Regardless of where a student is headed, advance preparation is key. As Lorraine Gallagher of the Association for Higher Education Access and Disability (AHEAD), Ireland, recently noted in a blog post for the EAIE:
“Students with disabilities need to know before they travel what’s available for them in both the host institution and the local community where they’ll be living… There might be a local disability organisation that can provide you and the student with specific information about things like accessible transport, health services, accommodation or wheelchair-friendly restaurants.”
What kinds of schools are most attractive for students with disabilities?
Like any international student, the “right” school for a student with a disability often depends on his or her academic and career goals. But a student with a disability must also consider the type of support that he or she will require, which can vary according to their particular disability. In an interview with The Guardian, Rachel Challinor, the student life support manager at the University of Salford, said that it is important for students to assess whether or not the campus facilities can accommodate their needs:
“Is the library service accessible? Can you get e-books? Check out the student union: is there a disabled students group? What emotional support is on offer?”
For some students, the kinds of support offered through a university’s disability office – such as note-taking services or extra time allocations on exams – can be sufficient, says Mr Crawford. Others, however, may need more comprehensive programmes that also provide counselling support, an apartment to live in, life skills training, and a social network. Furthermore, community colleges – which often work with underrepresented and underserved groups of students – can also be a good transitional option, according to Mr Crawford. Upon first fulfilling some general education and elective requirements at a community college, a student may then be able to transfer to university. He or she can also pursue certification for employment programmes, making a community college an ideal “testing ground” for students with a disability. Importantly, students who have diagnosed disabilities often have a different full-time course load than students who do not. “Sometimes it can be as few as two classes,” says Mr Crawford, making it possible for certain students to pursue a course load that is appropriate for their disability, while also meeting funding or visa requirements tied to full-time enrolment.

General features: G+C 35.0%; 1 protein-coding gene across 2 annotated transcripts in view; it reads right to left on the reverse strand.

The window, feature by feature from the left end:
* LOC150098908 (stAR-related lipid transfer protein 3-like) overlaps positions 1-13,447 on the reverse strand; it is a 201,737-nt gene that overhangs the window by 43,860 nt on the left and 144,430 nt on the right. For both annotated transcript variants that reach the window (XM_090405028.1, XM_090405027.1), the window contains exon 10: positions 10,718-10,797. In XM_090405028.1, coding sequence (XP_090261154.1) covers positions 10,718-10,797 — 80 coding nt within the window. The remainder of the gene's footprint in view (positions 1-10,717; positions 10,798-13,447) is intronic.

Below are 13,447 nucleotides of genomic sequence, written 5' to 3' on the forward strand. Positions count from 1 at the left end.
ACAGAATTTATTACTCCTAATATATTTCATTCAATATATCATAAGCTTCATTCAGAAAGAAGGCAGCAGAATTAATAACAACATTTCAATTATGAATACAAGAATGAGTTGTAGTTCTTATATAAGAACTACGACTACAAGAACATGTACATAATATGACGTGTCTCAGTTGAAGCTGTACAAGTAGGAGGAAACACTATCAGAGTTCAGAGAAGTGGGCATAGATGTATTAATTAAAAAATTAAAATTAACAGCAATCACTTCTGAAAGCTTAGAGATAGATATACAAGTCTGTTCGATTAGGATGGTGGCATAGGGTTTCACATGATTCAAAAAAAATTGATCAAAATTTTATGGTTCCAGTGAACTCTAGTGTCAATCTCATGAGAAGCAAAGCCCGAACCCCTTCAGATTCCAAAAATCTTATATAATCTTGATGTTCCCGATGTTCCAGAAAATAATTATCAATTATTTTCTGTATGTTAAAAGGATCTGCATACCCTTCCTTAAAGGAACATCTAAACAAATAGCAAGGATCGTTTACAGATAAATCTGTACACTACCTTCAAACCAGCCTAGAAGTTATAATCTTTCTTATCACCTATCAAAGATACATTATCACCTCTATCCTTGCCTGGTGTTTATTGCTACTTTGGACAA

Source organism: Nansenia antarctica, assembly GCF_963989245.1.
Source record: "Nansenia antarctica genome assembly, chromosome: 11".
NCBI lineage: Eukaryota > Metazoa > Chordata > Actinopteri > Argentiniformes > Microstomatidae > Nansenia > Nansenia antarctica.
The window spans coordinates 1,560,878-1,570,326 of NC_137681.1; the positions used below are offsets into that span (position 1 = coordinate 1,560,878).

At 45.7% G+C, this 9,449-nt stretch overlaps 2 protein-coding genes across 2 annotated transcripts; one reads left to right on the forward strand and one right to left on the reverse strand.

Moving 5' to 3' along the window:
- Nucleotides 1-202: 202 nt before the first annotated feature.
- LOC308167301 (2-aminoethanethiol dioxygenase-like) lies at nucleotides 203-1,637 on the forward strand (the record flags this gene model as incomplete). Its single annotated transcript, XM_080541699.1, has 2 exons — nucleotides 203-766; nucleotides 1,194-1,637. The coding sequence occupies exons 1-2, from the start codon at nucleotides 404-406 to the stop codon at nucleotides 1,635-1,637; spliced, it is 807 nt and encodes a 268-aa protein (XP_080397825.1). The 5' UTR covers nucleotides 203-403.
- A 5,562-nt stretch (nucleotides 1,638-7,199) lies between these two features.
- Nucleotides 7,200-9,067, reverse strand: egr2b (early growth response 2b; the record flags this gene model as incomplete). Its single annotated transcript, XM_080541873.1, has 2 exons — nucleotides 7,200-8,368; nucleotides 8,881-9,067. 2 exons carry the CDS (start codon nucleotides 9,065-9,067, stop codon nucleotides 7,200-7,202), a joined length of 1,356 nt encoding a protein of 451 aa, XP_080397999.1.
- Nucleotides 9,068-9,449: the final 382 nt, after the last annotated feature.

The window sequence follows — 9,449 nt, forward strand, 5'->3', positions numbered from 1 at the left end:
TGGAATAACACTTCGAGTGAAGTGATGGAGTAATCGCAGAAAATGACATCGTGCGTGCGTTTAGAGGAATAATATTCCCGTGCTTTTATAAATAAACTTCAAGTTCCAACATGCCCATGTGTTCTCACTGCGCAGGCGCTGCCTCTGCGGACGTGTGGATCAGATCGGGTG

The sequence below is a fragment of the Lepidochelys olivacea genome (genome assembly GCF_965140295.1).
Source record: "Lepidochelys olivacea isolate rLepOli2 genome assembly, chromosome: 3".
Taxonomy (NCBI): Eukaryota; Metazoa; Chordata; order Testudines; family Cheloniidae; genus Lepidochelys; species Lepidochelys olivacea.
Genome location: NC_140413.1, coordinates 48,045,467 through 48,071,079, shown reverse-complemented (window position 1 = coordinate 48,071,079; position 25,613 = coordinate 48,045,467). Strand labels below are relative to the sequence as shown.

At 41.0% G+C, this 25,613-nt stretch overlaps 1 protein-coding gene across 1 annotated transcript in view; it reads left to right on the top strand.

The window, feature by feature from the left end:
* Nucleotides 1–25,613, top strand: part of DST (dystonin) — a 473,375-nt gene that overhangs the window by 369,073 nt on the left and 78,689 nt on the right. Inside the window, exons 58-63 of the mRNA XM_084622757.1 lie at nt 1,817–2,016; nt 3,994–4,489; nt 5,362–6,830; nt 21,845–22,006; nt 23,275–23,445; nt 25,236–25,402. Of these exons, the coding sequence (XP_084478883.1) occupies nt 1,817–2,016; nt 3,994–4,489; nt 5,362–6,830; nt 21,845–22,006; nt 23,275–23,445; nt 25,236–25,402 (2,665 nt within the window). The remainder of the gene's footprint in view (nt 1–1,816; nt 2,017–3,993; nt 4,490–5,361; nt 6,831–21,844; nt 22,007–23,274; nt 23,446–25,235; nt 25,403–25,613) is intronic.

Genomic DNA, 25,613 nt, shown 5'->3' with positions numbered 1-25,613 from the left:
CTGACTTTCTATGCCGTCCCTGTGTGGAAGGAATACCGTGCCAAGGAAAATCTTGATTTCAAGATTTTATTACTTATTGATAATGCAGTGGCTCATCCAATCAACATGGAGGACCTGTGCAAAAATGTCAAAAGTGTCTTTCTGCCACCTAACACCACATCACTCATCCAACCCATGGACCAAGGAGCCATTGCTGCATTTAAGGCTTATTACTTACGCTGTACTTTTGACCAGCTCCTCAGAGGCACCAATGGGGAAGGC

Recent developments and debates in the field
Deciding how best to accommodate a student’s disability isn’t always easy, say some of the experts who attended the recent International Summit on Accessibility. Dr Manju Banerjee, Vice President and Director of Landmark College - a Vermont-based institution focused on students with learning disabilities - has suggested a need for serious thought to be given to assessing what special accommodations a disabled student may require. As reported in University Affairs:
“Dr Banerjee believes some students labelled disabled do not always need to be assigned classroom note-takers or given extra time to complete assignments; they simply have not been taught properly how to take notes or how to develop good study habits.”
Elsewhere in the world, debate is focused on adequate funding for students with disabilities. In the UK, for example, it has been estimated that the total budget of the Disabled Students’ Allowances (DSAs) will be cut by almost 70% in September 2015, a move that has prompted some to suggest that the studies of disabled students will be put at risk. Currently, Disabled Student Allowances pay for assistive technologies, non-medical assistance, and other costs for 53,000 disabled students. In Australia, the federal government is conducting a review of its Disability Support Program, which covers under half the support costs that universities must deal with in serving disabled students. The programme budget has remained constant at AUS$7 million annually despite the number of disabled students entering postsecondary education in Australia continuing to rise. Since 2008, the number of commencing students with a disability has nearly doubled to 18,212 in 2013. Overall, there are now more than 50,000 disabled students studying at Australian universities. Apart from funding, policy-makers in some countries are working on integrating disabled children at the primary and secondary school levels. In India, where less than 1% of children with disabilities are enrolled in schools, interventions include early identification and assessment through camps, providing aids and learning equipment, and teacher training. Meanwhile, in Bahrain, a new curriculum for students with disabilities and special needs will be implemented in September of this year. And in Qatar, more than half of the schools there are equipped to meet the needs of students with physical disabilities, and the Supreme Educational Council is committed to ensuring that all schools in Qatar have an accessible learning infrastructure that is supported by trained educators.